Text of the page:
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Dear Mr. President:
Your trip to Cuba is a dream, a miracle, a revolution to me. Never did I dare to fantasize that in my lifetime a sitting U.S. president would be shaking hands with Cuban officials at José Martí Airport — the airport my family used to escape Fidel Castro. Yes, Mr. President, I am a child of refugees. Although my Cuban mother came here just before Cuba’s iron curtain clanked shut, the same desperate, fierce homesickness that claimed my refugee relatives overtook her as well.
As a teenager, my uncle left Cuba two months after the failed Bay of Pigs invasion. Although on the older side, he was part of the Pedro Pan rescue operation — a CIA undertaking that arranged to airlift children out of Cuba. Many of them were placed with American families. My uncle was lucky. He had an older sister, my mother, waiting for him.
But he almost didn’t make it to America. He was on a Pan Am flight that was suddenly grounded by the Cuban military who claimed there was a draft dodger on the airplane. We’ll never know if it was my 19-year-old uncle they were after, because the pilot declared the aircraft sovereign American territory and took off without permission from the tower. My uncle shakes each time he tells the story.
Never did I dare to fantasize that in my lifetime a sitting U.S. president would be shaking hands with Cuban officials at ... the airport my family used to escape Fidel Castro.
I was born in my American father’s hometown in Connecticut in December of 1960 as diplomatic relations with Cuba were deteriorating. My grandmother, my Abuela, arrived from Havana to care for my mother and me. She adjusted to the Connecticut winter mostly by rocking me and singing me lullabies in Spanish and her native Greek. (Yes, Mr. President we are a family who hopscotched its way to the United States, but Cuba is where we left our hearts). After three months, she decided it was time to go back to Cuba. My mother pleaded with her to stay, and family lore has it that she took the last Cubana Airlines flight out of Idlewild Airport.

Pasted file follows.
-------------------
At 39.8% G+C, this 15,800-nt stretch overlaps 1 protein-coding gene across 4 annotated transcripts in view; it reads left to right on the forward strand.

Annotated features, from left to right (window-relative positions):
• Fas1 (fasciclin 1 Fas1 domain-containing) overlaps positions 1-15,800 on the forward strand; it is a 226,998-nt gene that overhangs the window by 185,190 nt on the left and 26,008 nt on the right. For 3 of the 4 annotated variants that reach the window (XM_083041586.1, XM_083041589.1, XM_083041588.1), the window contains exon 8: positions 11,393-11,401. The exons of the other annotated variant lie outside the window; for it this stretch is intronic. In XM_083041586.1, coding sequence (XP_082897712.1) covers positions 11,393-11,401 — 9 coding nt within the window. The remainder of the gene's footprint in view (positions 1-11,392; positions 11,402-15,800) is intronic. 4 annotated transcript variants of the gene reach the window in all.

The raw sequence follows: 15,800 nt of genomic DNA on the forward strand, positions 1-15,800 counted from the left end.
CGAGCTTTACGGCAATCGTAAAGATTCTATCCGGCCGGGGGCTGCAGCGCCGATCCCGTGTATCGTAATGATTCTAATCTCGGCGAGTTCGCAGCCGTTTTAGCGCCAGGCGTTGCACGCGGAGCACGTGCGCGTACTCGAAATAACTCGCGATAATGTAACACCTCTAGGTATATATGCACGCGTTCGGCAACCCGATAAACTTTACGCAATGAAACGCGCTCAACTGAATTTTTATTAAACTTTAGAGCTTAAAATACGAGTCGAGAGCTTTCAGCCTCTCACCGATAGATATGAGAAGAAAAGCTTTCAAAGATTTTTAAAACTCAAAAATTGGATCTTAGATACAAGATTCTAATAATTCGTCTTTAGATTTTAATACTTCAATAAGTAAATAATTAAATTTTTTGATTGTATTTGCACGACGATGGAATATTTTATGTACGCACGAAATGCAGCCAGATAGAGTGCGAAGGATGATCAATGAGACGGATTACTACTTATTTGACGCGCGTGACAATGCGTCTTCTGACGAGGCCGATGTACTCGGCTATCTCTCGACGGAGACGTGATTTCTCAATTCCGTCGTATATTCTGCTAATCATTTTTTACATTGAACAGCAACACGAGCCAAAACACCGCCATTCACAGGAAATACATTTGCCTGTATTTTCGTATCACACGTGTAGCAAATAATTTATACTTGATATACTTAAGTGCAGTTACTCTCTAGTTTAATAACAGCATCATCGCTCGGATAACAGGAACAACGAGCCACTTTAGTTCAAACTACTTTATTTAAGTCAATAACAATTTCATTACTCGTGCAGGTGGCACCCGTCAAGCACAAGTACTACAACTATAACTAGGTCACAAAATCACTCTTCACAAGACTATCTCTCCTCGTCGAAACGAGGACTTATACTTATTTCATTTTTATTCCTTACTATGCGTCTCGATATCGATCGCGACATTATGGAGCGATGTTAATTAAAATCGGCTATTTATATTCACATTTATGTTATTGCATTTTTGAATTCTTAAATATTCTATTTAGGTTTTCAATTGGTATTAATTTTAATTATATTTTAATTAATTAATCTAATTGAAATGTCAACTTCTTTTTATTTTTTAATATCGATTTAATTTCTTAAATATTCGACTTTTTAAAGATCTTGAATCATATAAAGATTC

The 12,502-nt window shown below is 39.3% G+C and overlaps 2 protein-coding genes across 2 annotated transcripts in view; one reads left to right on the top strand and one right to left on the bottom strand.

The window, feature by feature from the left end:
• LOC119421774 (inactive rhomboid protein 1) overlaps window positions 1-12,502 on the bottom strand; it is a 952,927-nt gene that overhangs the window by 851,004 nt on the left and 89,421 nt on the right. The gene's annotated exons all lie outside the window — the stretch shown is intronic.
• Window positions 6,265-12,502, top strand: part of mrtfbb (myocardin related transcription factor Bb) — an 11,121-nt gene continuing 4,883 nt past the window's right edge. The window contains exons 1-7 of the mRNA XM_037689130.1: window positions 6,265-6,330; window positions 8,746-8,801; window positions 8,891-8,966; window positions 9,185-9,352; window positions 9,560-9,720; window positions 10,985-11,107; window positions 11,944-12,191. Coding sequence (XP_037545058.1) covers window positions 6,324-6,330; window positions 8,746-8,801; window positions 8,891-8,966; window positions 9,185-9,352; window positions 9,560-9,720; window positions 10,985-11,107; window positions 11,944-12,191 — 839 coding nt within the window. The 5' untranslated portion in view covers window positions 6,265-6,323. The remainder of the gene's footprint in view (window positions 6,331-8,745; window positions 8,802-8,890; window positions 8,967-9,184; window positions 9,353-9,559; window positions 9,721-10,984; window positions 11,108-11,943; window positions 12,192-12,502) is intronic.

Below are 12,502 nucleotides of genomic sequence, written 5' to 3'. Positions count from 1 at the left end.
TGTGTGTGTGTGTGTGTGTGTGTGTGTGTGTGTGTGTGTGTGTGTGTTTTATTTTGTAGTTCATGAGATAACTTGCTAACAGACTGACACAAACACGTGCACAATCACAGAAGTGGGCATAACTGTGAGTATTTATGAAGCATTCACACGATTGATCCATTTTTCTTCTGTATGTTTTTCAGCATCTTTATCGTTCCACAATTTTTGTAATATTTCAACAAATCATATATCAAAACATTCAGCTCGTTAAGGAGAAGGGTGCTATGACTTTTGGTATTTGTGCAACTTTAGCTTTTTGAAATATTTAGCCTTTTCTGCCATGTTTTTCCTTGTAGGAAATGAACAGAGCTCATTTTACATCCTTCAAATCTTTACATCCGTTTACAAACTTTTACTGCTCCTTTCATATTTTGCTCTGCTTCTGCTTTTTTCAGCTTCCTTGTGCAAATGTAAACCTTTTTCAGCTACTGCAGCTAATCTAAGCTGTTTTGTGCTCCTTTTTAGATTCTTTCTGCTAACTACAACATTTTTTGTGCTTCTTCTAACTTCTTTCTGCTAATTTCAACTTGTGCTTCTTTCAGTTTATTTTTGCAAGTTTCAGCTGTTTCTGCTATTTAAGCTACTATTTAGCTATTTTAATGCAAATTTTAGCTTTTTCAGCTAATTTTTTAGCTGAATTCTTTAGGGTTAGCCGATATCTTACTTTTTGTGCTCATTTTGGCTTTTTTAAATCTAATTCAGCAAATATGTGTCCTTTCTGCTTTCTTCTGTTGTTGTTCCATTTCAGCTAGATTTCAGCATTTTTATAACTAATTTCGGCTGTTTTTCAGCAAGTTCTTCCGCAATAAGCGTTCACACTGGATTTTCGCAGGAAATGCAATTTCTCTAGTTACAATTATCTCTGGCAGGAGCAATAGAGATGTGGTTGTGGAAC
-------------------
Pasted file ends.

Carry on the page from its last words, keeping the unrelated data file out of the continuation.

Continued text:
I can’t begin to tell you how often I heard my mother softly cry, Hay Cuba, como te estrañò -- Oh Cuba, how I miss you, how I long for you. That longing for Havana, for its sea wall along the Malecón — it colored my childhood. I finally walked the Malecón four years ago.
I was overwhelmed with emotion when I arrived at José Martí Airport. The ghosts of my grandparents, who finally left Cuba for good two years after I was born with one small suitcase between them, haunted me. I thought about how they shut the door of their home on almost three decades of life and set out for yet another migration. I went to their house in old Havana. I finally saw the marble stairs I had heard so much about. I saw the heavy wooden door my grandfather still had the keys to in his last exile. He carried those keys until the day he died, believing he was going back to Cuba. The current occupants were kind enough to let me in for a look. They wouldn’t take the money I offered them for their hospitality. They told me this was my home too, and I broke down and cried in front of them. Hay Cuba, como te estrañe -- Oh Cuba, how I missed you.
Mr. President, you will undoubtedly notice that Havana is like an aging beauty queen. So is my mother who is now marooned in a nursing home wheelchair. When she calls me to tell me that you are in her city, she can barely contain her excitement. Wistfully, she asks me if she will again see a Havana without a Castro in power before she dies. All I can tell her is that you made a return to her country feasible. No matter how remote the possibility that her health will allow her to go back, you have given her hope. Se lo agradezco, and I thank you with all my heart and soul that you have opened up prospects for peace with Cuba for my children.
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